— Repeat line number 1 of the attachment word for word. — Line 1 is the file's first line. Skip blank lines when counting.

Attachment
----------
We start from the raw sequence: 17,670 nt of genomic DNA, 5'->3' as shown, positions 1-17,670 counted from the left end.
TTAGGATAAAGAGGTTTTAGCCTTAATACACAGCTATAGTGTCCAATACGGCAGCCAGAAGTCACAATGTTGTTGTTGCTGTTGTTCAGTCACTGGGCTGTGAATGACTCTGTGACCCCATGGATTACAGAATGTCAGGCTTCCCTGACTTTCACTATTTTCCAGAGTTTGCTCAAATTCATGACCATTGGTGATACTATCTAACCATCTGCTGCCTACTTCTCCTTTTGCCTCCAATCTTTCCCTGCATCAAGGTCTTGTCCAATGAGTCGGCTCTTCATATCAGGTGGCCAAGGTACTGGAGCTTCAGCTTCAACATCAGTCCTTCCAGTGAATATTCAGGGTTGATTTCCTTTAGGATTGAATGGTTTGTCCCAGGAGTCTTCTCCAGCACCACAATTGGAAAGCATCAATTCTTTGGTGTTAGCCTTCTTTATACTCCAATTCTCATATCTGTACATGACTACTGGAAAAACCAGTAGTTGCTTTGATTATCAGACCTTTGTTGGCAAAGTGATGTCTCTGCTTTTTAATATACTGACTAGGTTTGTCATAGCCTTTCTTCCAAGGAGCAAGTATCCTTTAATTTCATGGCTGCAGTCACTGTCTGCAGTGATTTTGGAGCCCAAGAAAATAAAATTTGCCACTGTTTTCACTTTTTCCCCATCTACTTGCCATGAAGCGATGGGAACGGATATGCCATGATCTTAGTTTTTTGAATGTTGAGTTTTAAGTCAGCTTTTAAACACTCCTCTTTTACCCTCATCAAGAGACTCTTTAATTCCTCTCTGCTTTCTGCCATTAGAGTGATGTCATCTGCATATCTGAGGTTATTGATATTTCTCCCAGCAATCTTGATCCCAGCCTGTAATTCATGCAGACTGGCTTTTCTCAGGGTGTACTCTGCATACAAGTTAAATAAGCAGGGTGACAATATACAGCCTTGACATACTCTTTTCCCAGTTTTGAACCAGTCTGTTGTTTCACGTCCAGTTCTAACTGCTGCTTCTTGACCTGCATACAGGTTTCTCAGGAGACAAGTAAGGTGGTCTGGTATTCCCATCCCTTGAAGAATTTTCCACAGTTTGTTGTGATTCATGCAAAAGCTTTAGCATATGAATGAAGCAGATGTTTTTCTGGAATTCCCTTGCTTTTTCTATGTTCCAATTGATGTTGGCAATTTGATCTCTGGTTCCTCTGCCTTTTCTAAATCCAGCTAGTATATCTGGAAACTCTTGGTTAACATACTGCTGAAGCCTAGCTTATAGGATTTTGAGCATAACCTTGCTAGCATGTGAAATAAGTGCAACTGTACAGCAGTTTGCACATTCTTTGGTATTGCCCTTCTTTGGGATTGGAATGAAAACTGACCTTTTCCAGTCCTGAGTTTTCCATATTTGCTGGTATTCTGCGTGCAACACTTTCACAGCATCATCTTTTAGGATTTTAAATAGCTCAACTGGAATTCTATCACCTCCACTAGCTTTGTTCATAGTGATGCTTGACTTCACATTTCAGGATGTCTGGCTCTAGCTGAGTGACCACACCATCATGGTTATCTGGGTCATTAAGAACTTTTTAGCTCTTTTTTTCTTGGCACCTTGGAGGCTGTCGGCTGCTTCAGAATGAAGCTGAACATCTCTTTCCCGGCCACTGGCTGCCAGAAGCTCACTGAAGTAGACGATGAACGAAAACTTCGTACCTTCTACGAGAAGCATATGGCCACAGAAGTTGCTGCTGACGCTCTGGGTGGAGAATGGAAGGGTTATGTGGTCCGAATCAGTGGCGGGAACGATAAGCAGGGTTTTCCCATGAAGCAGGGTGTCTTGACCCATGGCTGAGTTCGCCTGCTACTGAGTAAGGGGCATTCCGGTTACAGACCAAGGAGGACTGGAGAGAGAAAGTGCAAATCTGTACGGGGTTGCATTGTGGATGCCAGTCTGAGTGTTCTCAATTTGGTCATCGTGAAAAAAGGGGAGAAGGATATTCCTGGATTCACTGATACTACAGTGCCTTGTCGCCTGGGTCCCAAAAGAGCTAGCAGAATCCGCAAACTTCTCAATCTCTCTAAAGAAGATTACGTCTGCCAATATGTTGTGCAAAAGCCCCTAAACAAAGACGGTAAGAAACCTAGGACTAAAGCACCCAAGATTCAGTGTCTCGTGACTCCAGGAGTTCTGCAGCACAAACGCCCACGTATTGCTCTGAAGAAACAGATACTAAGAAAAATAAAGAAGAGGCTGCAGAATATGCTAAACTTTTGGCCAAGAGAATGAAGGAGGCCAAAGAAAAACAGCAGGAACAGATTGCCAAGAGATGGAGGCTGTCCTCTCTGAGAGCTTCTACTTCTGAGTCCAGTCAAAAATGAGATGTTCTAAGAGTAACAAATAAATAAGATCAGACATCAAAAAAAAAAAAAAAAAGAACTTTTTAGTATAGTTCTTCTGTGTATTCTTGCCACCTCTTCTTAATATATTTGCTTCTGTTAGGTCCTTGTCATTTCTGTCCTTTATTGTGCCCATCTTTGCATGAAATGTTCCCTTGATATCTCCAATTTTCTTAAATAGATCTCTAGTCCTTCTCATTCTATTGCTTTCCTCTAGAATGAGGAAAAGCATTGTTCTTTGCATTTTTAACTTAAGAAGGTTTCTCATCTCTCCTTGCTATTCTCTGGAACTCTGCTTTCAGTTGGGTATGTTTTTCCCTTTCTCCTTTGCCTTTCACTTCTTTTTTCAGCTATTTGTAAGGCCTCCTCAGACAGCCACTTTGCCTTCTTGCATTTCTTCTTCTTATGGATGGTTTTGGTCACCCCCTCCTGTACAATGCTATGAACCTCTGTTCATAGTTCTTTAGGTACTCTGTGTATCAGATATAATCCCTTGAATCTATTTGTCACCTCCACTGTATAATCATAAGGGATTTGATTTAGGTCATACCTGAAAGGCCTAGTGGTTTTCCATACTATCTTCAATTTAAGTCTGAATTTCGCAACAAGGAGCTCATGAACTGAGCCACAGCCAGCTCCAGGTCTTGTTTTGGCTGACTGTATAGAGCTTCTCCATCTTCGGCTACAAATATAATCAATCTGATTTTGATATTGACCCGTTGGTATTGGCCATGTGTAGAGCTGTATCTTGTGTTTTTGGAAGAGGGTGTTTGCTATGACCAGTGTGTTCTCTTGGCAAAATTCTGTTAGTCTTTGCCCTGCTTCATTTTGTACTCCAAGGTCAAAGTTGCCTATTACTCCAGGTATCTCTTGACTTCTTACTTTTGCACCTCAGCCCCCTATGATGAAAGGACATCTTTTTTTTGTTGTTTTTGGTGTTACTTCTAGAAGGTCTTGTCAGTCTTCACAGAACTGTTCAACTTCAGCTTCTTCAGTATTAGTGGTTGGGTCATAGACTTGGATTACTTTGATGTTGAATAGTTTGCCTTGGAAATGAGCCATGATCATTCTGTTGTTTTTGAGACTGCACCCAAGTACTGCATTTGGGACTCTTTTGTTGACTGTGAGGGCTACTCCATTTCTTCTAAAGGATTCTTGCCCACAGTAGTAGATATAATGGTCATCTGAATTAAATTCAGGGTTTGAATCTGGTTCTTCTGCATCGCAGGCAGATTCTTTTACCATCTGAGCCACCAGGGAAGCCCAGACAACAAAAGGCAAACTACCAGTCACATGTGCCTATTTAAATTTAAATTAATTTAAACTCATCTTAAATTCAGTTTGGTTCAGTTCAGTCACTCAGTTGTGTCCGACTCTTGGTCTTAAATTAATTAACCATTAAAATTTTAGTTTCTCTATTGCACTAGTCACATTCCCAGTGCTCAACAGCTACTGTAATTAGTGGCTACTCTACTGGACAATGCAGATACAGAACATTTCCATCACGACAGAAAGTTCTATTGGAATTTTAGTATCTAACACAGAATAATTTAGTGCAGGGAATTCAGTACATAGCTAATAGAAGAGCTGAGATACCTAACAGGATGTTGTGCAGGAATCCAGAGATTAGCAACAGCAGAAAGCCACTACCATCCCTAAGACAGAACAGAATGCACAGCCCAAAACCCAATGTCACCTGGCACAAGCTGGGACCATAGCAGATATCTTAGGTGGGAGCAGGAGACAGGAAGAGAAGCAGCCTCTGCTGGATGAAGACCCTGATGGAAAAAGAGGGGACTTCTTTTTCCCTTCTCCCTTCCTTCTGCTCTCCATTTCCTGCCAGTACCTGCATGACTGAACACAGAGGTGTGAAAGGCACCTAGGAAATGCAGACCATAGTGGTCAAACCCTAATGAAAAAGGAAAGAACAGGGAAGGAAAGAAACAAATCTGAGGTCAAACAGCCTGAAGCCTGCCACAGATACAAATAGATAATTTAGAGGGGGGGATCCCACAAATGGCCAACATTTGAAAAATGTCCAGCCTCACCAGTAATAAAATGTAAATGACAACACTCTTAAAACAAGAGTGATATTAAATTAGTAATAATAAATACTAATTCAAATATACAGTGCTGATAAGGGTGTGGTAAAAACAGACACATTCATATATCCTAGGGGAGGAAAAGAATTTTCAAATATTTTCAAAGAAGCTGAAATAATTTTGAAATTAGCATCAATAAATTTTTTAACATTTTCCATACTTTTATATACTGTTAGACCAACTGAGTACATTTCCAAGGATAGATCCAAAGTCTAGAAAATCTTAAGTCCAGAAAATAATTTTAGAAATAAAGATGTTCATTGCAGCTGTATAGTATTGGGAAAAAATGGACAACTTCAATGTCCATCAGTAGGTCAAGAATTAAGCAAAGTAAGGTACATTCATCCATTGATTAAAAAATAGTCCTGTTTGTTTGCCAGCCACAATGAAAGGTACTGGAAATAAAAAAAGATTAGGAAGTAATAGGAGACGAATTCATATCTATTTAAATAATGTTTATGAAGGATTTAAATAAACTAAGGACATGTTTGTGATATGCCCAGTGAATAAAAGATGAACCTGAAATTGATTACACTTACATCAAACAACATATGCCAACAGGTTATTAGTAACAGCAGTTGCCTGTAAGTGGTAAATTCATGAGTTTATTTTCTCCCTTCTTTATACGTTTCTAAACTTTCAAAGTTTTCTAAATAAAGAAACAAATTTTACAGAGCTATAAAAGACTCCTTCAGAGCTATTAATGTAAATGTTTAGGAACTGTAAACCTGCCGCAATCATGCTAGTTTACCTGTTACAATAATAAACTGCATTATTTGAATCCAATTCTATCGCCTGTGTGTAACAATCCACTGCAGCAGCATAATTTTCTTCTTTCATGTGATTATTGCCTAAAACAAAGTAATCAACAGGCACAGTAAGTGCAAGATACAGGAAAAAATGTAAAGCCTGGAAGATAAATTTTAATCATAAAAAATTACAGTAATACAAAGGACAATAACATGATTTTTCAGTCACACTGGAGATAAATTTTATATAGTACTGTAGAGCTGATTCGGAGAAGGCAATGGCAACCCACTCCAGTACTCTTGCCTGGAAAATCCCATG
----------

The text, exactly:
We start from the raw sequence: 17,670 nt of genomic DNA, 5'->3' as shown, positions 1-17,670 counted from the left end.